Agave attenuata bloom spike (c) Debra Lee Baldwin

Agave attenuata (Foxtail Agave) Care & Cultivation

How do I love foxtail agaves (A. attenuata)? Let me count the ways:

    • This highly popular succulent looks equally good in pots or in the garden.
    • Rosettes attain a manageable 5' in diameter over time.
    • Soft, flexible leaves lacking barbs or points make foxtails totally harmless.
    • As the only trunk-forming agave, it lends height to garden spaces and makes a beautiful backdrop.
    • En masse, plants suggest a hedge of huge green flowers.
    • Plus Agave attenuata is easy to propagate and grows in climates that other agaves won't!

How Foxtails are Different (and Better)

The species name attenuata refers to the leaves, and means “tapers gradually to a point.” Well so do the leaves of all agaves. It might have been better to give it a Latin name that means soft-leaved, thin-leaved or lacking spines! Oh well.

Agave attenuata also is unusual in that it  does well in humid, semitropical regions of the US. A photo in my book Designing with Succulents (p. 145) shows foxtails in Hilo, Hawaii.

And these I saw in a garden in Paradise Valley near Phoenix --

Foxtail agaves (Agave attenuata) in Arizona

Foxtail agaves (Agave attenuata) in Arizona

The farther east from the Pacific Ocean, the more these thin-leaved agaves are susceptible to frost in winter and sunburn and heat stress in the summer. They’re usually fine under lacy trees, but you’ll need to hose the centers of the plants occasionally to remove fallen leaves. The plants do appreciate the extra water.

Foxtails make a nice border for a pathway or driveway, but keep in mind they grow in the direction of greatest sunlight. Since they're trunk forming, they may lean where you don’t want them.

Foxtail agaves (Agave attenuata) growing on an ocean cliff (c) Debra Lee Baldwin

Foxtail agaves have naturalized on a cliffside in Laguna Beach, CA

About that big, bushy bloom stalk

Agave attenuata is from central Mexico and is rare in the wild. Plants bloom once in their lifetimes, in midwinter. The unbranched, arching, bushy stalk is why it’s called foxtail agave.

Foxtail agaves (Agave attenuata) flowering (c) Debra Lee Baldwin

This streetside colony, shown in bloom in December, was later destroyed by agave snout weevil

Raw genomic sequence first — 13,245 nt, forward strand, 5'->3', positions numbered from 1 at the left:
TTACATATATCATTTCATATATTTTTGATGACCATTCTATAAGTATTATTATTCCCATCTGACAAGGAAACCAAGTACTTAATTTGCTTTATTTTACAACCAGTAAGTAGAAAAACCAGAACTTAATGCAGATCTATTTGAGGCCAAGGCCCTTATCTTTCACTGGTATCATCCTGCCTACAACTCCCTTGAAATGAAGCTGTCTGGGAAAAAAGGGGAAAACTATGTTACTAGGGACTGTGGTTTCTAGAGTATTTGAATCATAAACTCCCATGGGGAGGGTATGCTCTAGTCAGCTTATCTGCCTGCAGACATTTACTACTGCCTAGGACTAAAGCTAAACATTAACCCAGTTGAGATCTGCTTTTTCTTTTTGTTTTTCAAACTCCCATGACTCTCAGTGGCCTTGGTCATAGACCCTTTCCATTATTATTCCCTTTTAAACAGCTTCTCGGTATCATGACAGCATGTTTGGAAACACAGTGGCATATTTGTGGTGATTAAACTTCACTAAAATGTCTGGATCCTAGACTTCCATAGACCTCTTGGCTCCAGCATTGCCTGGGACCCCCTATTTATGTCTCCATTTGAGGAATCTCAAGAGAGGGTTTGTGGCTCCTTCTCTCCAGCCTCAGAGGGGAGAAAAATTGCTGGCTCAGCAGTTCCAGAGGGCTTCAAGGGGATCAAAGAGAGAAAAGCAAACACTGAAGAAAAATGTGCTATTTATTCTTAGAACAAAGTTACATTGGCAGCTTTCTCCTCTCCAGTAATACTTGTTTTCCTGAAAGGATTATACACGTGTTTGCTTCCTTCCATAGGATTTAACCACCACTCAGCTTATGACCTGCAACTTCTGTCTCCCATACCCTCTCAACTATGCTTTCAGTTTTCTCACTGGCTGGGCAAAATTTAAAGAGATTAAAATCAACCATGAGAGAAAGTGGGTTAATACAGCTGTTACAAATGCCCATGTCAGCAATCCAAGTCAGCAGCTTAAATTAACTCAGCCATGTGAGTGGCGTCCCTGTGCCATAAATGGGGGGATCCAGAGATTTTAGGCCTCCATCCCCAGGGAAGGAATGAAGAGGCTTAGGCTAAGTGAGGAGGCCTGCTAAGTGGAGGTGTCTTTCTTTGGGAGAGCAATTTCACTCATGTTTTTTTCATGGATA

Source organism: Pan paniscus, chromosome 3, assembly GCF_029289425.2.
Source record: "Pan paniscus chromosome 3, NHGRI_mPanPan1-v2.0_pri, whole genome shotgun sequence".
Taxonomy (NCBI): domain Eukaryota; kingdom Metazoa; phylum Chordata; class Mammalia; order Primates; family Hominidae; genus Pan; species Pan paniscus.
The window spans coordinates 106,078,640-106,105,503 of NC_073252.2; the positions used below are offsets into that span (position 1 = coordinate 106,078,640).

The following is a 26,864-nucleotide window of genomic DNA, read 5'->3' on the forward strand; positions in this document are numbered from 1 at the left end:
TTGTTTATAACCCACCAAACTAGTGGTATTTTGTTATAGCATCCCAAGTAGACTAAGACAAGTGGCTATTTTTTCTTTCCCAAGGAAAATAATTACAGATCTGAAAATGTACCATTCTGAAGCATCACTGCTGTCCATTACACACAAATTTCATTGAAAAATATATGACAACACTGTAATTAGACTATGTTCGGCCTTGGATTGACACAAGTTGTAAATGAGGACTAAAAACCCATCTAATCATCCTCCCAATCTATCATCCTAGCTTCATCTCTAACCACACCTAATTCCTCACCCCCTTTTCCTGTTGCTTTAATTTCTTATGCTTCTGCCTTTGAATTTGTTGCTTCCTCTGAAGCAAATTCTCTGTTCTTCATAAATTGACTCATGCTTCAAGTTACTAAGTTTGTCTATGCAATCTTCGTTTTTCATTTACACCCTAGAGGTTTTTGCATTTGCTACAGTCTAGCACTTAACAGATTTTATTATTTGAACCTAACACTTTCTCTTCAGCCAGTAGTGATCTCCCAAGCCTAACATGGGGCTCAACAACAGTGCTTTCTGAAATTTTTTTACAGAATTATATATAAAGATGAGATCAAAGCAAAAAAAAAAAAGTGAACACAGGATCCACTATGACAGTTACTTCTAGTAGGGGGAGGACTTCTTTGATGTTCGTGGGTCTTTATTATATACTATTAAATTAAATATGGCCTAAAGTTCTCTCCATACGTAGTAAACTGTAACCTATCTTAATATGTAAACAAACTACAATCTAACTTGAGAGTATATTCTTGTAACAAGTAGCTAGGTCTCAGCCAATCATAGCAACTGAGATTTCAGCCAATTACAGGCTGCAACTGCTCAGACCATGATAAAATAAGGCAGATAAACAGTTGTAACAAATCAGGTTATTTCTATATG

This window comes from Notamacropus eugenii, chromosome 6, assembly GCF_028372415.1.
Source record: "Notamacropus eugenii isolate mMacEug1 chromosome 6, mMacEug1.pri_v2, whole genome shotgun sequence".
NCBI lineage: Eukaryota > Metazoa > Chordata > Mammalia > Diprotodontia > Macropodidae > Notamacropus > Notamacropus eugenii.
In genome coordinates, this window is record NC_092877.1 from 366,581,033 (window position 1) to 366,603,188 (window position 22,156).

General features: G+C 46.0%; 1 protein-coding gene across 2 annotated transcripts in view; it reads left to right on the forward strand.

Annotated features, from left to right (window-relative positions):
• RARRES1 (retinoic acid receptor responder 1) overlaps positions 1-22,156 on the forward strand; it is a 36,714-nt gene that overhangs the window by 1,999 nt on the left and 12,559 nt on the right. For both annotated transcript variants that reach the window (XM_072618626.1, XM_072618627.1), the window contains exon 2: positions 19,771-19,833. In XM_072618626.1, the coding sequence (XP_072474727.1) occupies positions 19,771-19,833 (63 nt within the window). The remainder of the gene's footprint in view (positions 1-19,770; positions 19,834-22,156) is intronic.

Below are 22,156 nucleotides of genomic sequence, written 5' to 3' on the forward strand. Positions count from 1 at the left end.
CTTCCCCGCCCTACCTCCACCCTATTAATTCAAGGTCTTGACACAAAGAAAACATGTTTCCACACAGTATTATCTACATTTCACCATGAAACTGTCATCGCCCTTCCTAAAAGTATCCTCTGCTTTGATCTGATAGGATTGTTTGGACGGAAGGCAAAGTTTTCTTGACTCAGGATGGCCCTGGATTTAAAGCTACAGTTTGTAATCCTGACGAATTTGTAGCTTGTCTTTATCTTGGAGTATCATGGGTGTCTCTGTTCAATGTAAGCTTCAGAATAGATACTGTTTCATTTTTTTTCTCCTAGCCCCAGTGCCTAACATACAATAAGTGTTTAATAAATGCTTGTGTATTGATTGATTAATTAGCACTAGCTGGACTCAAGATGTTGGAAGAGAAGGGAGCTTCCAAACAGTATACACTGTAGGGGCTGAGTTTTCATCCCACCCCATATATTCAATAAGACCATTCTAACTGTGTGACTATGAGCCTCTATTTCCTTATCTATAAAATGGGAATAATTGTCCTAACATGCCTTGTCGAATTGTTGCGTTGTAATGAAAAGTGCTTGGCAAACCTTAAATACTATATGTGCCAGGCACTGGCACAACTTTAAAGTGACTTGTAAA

Buds line a stalk that emerges from the center of the plant. These open into chartreuse flowers with long stamens and pistils. My neighbors decorate the tips of foxtail bloom spikes when they’re still easy to reach. By Christmas, the ornaments are high overhead.

Incidentally, you don’t have to let the stalk grow. Cutting it off won’t save the plant from dying, but you won’t have a long stalk to get rid of of later on. A truncated stalk may produce a mass of offsets, which look kinda cool and also can be harvested and planted.

How to Propagate Foxtail Agaves

Flowers along the stalk mature into miniatures of the mother plant. When they’re teacup sized and come off easily, plant them in a tray of coarse potting mix. Keep out of direct sun and barely moist until the little plants root, then transplant them into larger pots.

That’s fairly easy, but there’s an even better way to propagate Agave attenuata, and you don’t have to wait for it to bloom. All you need is a friend or neighbor with a colony. At any time of year, it’s possible to remove offsets that grow on the trunk or at the base of a rosette.

Agave attenuata offset growing on trunk (c) Debra Lee Baldwin

It's easy to remove Agave attenuata offsets that grow along the trunk. See how in the video. 

Little clones may already have roots. In the video I harvest one and get it off to a good start in a nursery pot. In six months or so I'll use it to fill a gap in the garden.

When repositioning Agave attenuata, all it needs is enough trunk to anchor it. Roots will grow from a stub. Like most succulents, foxtails are not fussy about soil as long as it drains well.